Masks to be optional within RSU 24 schools

SULLIVAN — Wearing masks will be optional for students and staff of Regional School Unit 24 (RSU 24) during the upcoming school year. That decision, which is part of the district’s COVID-19 back-to-school plan, was made at the RSU 24 Board of Directors meeting Tuesday night, where parents and community members filled seats set up throughout the Clint Ritchie Gymnasium at Sumner Memorial High School.

RSU 24 Superintendent Michael Eastman said he thought the crowd of roughly 84 people was the largest he had ever seen at a School Board meeting.

Deliberations regarding masks, which mostly consisted of a public comment period, but also included discussion among the board, lasted about an hour and a half.

A common theme among the 15 to 20 members of the public who spoke — all of whom stated that mask-wearing should be optional — was that wearing masks should be a choice left up to parents and not the School Board and that whatever parents choose regarding masking should not be criticized.

Many, if not all the public comments, were followed by applause from the crowd.

Another common theme was concern over students’ mental health and the impacts that following COVID-19 guidelines, such as wearing masks and remaining socially distant from friends, has had on them.

Some parents said they would not send their kids to back to school if wearing a mask was mandated.

Others spoke of physical challenges with wearing masks.

A Sumner teacher stated that, “If we don’t allow choice … all we’re doing is putting the burden on teachers” to enforce mask mandates, which he said takes away from classroom instructional time.

One student, an incoming Sumner senior, said she has only had one normal year of high school and would like to have one more before she graduates.

Prior to the public comment period, Eastman reported that the school’s physician, Dr. Douglas MacGregor of Northern Light Pediatrics, wrote in an email that in reviewing the guidelines from the American Association of Pediatrics, going to school without masks could result in more morbidities and more school closures.

Eastman added that per state guidelines, students would have to continue wearing masks when using school transportation.

Eastman also shared that he received about 20 emails 24 hours before the start of the meeting from community members who thought there should be a mask mandate.

He reported that in a district-wide survey among staff, nearly 73 percent of the 146 respondents said that wearing masks should be optional.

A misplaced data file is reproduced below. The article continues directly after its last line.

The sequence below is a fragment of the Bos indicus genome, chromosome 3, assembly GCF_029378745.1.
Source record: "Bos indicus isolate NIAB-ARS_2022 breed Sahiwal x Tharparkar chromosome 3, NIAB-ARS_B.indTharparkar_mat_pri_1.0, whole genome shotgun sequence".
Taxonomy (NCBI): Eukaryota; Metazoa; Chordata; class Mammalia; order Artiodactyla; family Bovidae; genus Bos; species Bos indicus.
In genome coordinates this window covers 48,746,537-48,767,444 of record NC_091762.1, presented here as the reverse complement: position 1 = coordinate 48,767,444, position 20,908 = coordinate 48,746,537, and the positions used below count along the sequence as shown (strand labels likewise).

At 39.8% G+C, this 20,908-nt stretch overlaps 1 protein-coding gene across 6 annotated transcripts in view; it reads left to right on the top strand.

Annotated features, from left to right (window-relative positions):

Additionally, he noted that the district’s goal is to get all students back to in-person learning safely.

Following the public comment period, discussion ensued within the board. Board member Susan Dickson Smith, who was the only board member wearing a mask, voiced concern over an increase in transmission of the virus. She said not wearing masks could result in more school closures if more students and teachers need to quarantine, something that has been difficult for working parents.

Her comments were met with some interruptions from the crowd.

Board member Keith Goldfarb responded by saying that the discussion had been respectful until the interruptions. He stated that if the conversation was about promoting choice and respecting different opinions, Dickson Smith’s viewpoint shouldn’t be “dissed.”

Board member Jennifer DesJardin, who supported following guidelines from the Centers for Disease Control and Prevention, which recommend masking in schools, said she wanted there to be metrics developed to determine how many cases need to be reported within the district to make mask-wearing mandatory.

Chairman Roy Gott of Franklin suggested Eastman look into metrics for the board’s next meeting.

Eastman said if an emergency arises, action will need to be taken and that the back-to-school plan needs flexibility.

Board member Jeff Alley, who voiced early on in the meeting that he regretted voting against having a fall sports season last year, then made a motion for mask-wearing to be optional for the upcoming school year.

Goldfarb made a motion to amend Alley’s motion to say that the district, per CDC guidelines, advises wearing masks, but will not make it a mandate. The amendment passed, with Alley and board member Julia Sheehan opposing it. Goldfarb said he wanted to recognize the viewpoints of those who follow the guidelines from the CDC.

“We are here to build community,” he said. “Little gestures like that can build community.”

The final vote to approve mask-wearing as optional passed 7-1, with Dickson Smith opposing and Andrea St. George Jones absent from the meeting.

The decision is similar to the one made by the Hancock Grammar School, which will also not mandate mask-wearing, except for on school transportation. The Lamoine Consolidated School as of Wednesday morning had not yet made a final decision on mask-wearing. Those two schools share a superintendent, Katrina Kane.

Rebecca Alley

Rebecca Alley

Reporter at The Ellsworth American
Rebecca is the Schoodic-area reporter and covers the towns of Eastbrook, Franklin, Hancock, Lamoine, Sorrento, Sullivan, Waltham, Winter Harbor and Trenton. She lives in Ellsworth with her husband and baby boy who was joyously welcomed in June 2020. Feel free to send tips and story ideas to [email protected]

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